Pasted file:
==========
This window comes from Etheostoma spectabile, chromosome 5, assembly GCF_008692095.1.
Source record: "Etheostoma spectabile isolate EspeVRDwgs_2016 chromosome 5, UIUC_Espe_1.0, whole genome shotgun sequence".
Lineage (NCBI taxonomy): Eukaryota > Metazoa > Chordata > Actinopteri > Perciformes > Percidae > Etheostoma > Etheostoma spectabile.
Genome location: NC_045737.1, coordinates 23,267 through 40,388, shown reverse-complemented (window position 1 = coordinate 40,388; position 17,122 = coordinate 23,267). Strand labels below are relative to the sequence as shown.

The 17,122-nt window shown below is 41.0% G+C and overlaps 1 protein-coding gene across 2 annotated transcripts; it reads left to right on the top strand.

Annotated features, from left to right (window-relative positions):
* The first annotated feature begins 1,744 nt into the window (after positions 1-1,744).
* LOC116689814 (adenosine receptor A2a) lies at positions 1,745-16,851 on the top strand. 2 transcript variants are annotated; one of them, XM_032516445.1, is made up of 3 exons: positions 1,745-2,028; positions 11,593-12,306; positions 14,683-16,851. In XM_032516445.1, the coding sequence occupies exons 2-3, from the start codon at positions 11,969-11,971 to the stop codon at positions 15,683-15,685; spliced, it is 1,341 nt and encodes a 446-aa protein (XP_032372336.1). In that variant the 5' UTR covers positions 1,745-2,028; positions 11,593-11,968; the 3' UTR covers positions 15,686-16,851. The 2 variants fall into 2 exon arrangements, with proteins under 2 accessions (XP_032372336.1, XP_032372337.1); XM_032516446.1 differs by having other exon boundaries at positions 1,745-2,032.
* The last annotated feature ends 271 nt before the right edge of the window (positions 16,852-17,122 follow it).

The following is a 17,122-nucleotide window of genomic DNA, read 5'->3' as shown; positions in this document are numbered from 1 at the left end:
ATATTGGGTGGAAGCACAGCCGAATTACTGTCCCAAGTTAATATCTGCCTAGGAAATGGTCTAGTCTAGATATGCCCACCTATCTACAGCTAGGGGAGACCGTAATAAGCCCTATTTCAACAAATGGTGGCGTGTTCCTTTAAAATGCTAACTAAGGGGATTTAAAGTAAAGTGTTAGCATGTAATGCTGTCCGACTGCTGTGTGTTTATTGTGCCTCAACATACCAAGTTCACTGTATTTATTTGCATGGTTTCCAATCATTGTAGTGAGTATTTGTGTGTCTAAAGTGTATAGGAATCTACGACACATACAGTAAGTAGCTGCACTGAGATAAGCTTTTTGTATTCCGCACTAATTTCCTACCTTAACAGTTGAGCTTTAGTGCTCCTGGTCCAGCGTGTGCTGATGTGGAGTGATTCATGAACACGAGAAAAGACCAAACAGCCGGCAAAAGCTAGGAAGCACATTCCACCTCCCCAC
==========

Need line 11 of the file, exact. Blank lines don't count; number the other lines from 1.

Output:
ATATTGGGTGGAAGCACAGCCGAATTACTGTCCCAAGTTAATATCTGCCTAGGAAATGGTCTAGTCTAGATATGCCCACCTATCTACAGCTAGGGGAGACCGTAATAAGCCCTATTTCAACAAATGGTGGCGTGTTCCTTTAAAATGCTAACTAAGGGGATTTAAAGTAAAGTGTTAGCATGTAATGCTGTCCGACTGCTGTGTGTTTATTGTGCCTCAACATACCAAGTTCACTGTATTTATTTGCATGGTTTCCAATCATTGTAGTGAGTATTTGTGTGTCTAAAGTGTATAGGAATCTACGACACATACAGTAAGTAGCTGCACTGAGATAAGCTTTTTGTATTCCGCACTAATTTCCTACCTTAACAGTTGAGCTTTAGTGCTCCTGGTCCAGCGTGTGCTGATGTGGAGTGATTCATGAACACGAGAAAAGACCAAACAGCCGGCAAAAGCTAGGAAGCACATTCCACCTCCCCAC